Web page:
Most students talk about themselves in their college essays. That isn’t necessarily the wrong tactic – depending on the prompt, of course. But there’s more to keeping it personal than just telling the reader about you.
- This essay should sound like you. Your voice, your language. Be consistent.
- Be as specific and detailed as possible. Paint a picture. Help the reader to experience your essay with you (while keeping it concise - more on that later).
- Read your essay aloud to yourself, over and over. Read it once in the morning, and once at night. Read it aloud to somebody else. Have someone else read it to you to figure out where they stumble. As you make edits, your work will begin to sound more and more natural, and your voice and personality will emerge.
4. Choose a theme.
Don't try to cover everything about yourself in your college essay. Think about your best personal trait, your interests, values and goals. Focus on one of these qualities and make it the theme of your essay.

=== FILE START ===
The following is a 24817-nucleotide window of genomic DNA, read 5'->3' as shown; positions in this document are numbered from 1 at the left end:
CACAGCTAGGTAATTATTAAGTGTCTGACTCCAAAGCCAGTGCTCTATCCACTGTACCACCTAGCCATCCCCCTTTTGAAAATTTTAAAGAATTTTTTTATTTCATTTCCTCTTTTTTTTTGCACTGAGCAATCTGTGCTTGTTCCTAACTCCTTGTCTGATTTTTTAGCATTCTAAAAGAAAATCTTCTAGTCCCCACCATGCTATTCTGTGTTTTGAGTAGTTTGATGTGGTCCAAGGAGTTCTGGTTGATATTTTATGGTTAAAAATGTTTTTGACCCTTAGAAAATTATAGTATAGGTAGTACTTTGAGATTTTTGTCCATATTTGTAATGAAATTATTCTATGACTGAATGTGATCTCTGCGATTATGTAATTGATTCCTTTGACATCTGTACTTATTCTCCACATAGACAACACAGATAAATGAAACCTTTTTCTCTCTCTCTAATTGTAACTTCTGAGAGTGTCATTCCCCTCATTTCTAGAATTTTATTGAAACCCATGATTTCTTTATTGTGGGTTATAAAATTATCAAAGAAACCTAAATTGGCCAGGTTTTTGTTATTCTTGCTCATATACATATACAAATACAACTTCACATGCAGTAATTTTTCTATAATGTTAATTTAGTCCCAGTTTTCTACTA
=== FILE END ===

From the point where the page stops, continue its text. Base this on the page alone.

Maintaining your focus will help you to avoid the clichés and sweeping generalizations that can make college essays banal. Admissions officers aren’t engaged by grand statements about life or the world, but applicants are all too happy to provide those observations as evidence of maturity. This is a big pitfall, and here’s the ugly truth – if you wax philosophical, you’re likely to put your admissions rep to sleep.
Remember, you’re addressing a reader who reads many, potentially too many, of these essays every year, for a living. This isn’t a person who is likely to be impressed by theories on education or observational generalizations. The theme of your essay should be you.
4. Use imagery and examples.
Not everyone is a professional-quality writer, but adding examples and imagery to your story will help put the reader in your shoes. Instead of saying, "it was a great day," describe what about it was a great - "the day was filled with energy, cheer and crisp fall leaves." Be vivid.